Fletcher, James Chipman (1919–1991)
James Fletcher was a NASA Administrator who oversaw or initiated
many of the major American space projects of the 1970s and 1980s during
two spells in office: 1971–76 and 1986–88. He was in charge
at the time of the three Skylab missions
in 1973–74 and the Viking landings
on Mars in 1976. He also approved the Voyager probes to the outer planets, the Hubble Space Telescope program, and the Apollo-Soyuz Test Project.
Most significantly, he won approval from the Nixon Administration on January
5, 1972, to develop the Space Shuttle as the Agency's next endeavor in human spaceflight. During his second spell
as Administrator, Fletcher was largely involved in efforts to recover from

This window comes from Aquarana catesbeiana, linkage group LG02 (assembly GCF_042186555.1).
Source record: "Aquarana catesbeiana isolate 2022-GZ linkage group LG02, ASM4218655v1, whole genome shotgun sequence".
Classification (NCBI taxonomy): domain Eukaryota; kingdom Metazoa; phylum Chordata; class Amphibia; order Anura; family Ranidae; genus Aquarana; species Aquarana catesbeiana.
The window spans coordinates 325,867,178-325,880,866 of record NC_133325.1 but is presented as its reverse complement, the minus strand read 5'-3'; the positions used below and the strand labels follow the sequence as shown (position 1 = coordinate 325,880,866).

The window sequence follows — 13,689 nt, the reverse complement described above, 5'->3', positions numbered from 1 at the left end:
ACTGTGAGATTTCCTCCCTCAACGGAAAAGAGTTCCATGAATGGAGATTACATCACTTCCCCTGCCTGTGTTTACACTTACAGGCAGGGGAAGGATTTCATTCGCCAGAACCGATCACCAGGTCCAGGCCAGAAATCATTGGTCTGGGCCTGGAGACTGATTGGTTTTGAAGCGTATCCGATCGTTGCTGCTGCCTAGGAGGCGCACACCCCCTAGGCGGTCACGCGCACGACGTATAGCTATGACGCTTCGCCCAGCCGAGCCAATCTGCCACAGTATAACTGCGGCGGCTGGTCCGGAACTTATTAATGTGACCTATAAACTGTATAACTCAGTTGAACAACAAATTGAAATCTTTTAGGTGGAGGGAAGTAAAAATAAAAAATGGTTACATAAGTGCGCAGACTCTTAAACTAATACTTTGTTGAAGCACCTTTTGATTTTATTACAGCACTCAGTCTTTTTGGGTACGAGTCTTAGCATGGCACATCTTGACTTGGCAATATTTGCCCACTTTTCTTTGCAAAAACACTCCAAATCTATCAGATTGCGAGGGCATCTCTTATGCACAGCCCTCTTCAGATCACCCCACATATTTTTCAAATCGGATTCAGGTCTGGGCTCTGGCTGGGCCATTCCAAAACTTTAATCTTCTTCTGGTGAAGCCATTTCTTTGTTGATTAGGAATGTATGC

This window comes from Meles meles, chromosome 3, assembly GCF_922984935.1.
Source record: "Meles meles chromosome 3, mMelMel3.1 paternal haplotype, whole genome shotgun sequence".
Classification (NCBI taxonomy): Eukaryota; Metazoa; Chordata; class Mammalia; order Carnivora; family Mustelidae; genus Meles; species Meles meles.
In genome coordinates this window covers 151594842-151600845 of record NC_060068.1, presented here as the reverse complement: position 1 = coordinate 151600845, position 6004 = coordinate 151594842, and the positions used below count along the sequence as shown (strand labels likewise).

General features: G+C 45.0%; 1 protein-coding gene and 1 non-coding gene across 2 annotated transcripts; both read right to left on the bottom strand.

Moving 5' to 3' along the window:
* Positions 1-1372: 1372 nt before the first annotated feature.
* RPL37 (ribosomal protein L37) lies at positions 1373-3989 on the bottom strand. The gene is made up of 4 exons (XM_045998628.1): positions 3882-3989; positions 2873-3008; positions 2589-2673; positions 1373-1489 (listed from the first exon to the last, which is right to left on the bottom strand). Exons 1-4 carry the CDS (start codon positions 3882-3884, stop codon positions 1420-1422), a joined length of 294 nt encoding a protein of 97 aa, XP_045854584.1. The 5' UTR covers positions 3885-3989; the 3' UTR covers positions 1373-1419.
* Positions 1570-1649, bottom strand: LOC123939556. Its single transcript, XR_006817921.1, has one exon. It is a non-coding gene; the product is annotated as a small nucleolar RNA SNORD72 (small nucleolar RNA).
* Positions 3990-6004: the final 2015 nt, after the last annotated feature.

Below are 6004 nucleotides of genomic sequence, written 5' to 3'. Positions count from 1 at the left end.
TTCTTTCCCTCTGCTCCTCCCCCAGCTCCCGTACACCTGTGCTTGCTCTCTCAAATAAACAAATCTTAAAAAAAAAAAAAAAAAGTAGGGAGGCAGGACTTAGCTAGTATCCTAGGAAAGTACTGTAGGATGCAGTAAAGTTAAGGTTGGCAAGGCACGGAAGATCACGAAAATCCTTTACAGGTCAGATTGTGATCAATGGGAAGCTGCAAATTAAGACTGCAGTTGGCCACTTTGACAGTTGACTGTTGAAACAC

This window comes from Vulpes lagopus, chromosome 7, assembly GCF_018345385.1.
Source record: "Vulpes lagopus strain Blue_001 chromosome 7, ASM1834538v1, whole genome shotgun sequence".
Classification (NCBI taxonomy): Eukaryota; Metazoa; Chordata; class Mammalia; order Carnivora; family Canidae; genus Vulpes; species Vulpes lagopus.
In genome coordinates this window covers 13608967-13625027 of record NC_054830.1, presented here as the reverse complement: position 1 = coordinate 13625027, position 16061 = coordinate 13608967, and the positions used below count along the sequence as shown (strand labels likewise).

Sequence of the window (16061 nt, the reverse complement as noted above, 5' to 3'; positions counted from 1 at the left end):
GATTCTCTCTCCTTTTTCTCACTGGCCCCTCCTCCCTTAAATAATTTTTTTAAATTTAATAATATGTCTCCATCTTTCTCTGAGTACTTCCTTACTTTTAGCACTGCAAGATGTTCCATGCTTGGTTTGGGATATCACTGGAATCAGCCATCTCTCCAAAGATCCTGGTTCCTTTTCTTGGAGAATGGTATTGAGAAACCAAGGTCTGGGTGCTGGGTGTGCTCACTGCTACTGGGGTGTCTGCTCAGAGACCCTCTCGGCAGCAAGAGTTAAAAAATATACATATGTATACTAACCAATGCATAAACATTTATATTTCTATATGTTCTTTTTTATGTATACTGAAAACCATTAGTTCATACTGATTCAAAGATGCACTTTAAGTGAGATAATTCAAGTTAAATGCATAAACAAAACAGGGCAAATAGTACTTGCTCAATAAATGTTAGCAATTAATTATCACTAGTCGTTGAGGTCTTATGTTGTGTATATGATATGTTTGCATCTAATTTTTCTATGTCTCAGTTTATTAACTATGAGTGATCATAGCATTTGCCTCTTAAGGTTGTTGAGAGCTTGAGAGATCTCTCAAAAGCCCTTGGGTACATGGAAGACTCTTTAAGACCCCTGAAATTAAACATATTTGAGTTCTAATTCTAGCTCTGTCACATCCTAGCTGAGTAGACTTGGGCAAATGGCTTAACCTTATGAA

the Challenger disaster,
ensuring that NASA reinvested heavily in the Shuttle program's safety and
reliability, and making organizational changes to improve efficiency. A
critical decision resulting from the accident and its aftermath was to expand
greatly the use of expendable launch vehicles. Fletcher received a B.S.
in physics from Columbia University and a Ph.D. in physics from the California
Institute of Technology. After holding research and teaching positions at
Harvard and Princeton Universities, he joined Hughes Aircraft in 1948 and
later worked at the Guided Missile Division of the Ramo-Wooldridge Corporation.
In 1958 he cofounded the Space Electronics Corporation in Glendale, California,
and was later named systems vice president of the Aerojet General Corporation.
In 1964 he became president of the University of Utah, a position he held
until he was named NASA Administrator in 1971. Upon leaving NASA for the
first time in 1977, Fletcher served on the faculty of the University of
Pittsburgh and as an advisor to key national leaders involved in planning